# Rigorous error analysis theory

Now that I finished my pregraduate laboratory courses I've been thinking a lot about the error theory we used for our measurements. I tried to find a mathematically rigorous book on error analysis but it was pointless. I was wondering if any of you guys knew literature on this subject. The topics I am searching for go along the lines of:

1. considering the result of a measurement as a probability measure;
2. generalizing the notion of "best value" or the value with highest probability to measures that do not have a density (radon-nikodym derivative) associated to them, such as the Dirac measure;
3. a concrete definition of uncertainty which coincides with the standard deviation in the case of a gaussian distribution but isn't as cumbersome as the 68% confidence interval,
4. given a set of measurement results $\mu_1,\dots,\mu_n$ and a function of those measurements $f$, how to find the result of the measurement $f$ (notice that solving this question generalizes the problem of error propagation).

If any of you guys can give a quick explanation of any of these topics it would also be greatly appreciated.

• Other than something without a probability distribution, you can find the answers to all of it in standard statistics or random processes books. Google them Dec 17, 2016 at 20:47
• I was looking for books that made an emphasis on physics. Still, some mathematics literature is fine. Any particular suggestions? Dec 17, 2016 at 20:51
• I can't give you a specific one other than Papoulis, which is too theoretical and on random processes. Others I'd just google, such as 'statistical error analysis books for physics', quite a few come up and you can see what might work for you. Others can perhaps give you their preferred one. Dec 17, 2016 at 21:08
• J B Scarborough. Numerical mathematical analysis Jan 27, 2018 at 7:55

I have had to refer to some books and resources in my current research where some rigourous error analysis is required. Here are two that I have used alot:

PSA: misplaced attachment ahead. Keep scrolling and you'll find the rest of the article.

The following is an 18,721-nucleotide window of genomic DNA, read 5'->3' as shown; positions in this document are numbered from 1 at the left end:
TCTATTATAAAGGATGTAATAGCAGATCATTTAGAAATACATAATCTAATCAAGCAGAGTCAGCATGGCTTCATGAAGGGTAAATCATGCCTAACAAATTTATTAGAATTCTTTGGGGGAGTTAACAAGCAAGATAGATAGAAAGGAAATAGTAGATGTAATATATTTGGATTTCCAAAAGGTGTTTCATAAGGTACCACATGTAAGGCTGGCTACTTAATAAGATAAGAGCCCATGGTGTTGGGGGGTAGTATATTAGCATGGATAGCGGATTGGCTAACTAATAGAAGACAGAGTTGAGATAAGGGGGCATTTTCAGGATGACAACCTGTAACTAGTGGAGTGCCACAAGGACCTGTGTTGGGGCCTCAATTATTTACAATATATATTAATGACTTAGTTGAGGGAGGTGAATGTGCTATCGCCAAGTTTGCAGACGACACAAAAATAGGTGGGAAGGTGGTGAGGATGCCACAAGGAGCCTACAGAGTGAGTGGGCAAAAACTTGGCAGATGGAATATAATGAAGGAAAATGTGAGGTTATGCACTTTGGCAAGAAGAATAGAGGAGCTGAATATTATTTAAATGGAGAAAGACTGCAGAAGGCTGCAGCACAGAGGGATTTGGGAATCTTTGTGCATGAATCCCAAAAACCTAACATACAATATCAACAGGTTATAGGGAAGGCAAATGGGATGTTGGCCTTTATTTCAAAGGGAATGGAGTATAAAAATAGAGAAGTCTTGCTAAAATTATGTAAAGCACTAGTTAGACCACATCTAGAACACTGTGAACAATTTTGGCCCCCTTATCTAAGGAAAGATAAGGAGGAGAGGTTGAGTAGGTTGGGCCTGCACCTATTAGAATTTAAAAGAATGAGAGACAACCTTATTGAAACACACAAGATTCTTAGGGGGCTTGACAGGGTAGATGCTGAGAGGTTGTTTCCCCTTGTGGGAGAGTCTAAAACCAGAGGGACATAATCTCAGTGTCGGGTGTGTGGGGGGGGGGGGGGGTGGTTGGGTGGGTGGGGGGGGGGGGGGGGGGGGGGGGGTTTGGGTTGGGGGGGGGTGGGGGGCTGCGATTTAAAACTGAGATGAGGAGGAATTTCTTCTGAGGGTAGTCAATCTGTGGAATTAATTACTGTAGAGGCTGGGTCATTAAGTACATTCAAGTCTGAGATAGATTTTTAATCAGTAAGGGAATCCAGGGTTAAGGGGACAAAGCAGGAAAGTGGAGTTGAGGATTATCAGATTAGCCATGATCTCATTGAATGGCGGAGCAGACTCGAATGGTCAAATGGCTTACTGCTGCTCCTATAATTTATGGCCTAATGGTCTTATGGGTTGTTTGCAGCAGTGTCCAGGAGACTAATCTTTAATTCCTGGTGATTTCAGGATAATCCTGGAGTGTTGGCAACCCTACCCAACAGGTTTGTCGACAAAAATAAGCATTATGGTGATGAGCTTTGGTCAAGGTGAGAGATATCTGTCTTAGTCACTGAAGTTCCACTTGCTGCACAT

Introduction to Statistics and Data Analysis for Physicists (Bohm and Zech, 2010) - this reference is completely available online (all 412 pages!). In the preface, the authors state in the preface that the reference is written

with the focus on modern applications in nuclear and particle physics

The book is purportedly aimed at Masters and PhD level students, compiled from lecture notes from the University of Siegen in Germany. The reference has less of an emphasis on the mathematical foundations, but of an appeal to the intuition of the reader. Examples and formulas are derived in a stepwise fashion with considerable explanation.

A quick search (control-F) of 'Dirac' shows a couple of examples related to that topic.

Measurements and their Uncertainties (Haese and Hughes, 2010) - this reference is also completely available online. This reference is considerably more general than the first reference (and shorter at 153 pages!).

The authors state in the preface that the book is from the restructure of a practical first year physics course at Durham University - but is accessible to all levels of physics experience, with an emphasis on being able to be used while in the lab and for scientific-computing applications (where I used it) - specifically:

The scope of this book is to cover all the necessary groundwork for laboratory sessions in a first- and second-year undergraduate physics laboratory and to contain enough material to be useful for final-year projects, graduate students and practising professional scientists and engineers.

• Just a note that Haese and Hughes was the recommended text for my first physics lab course. It's certainly thorough, but I'm not sure I'm a huge fan of the presentation. Probably just need to read more of it though! Apr 28, 2022 at 23:37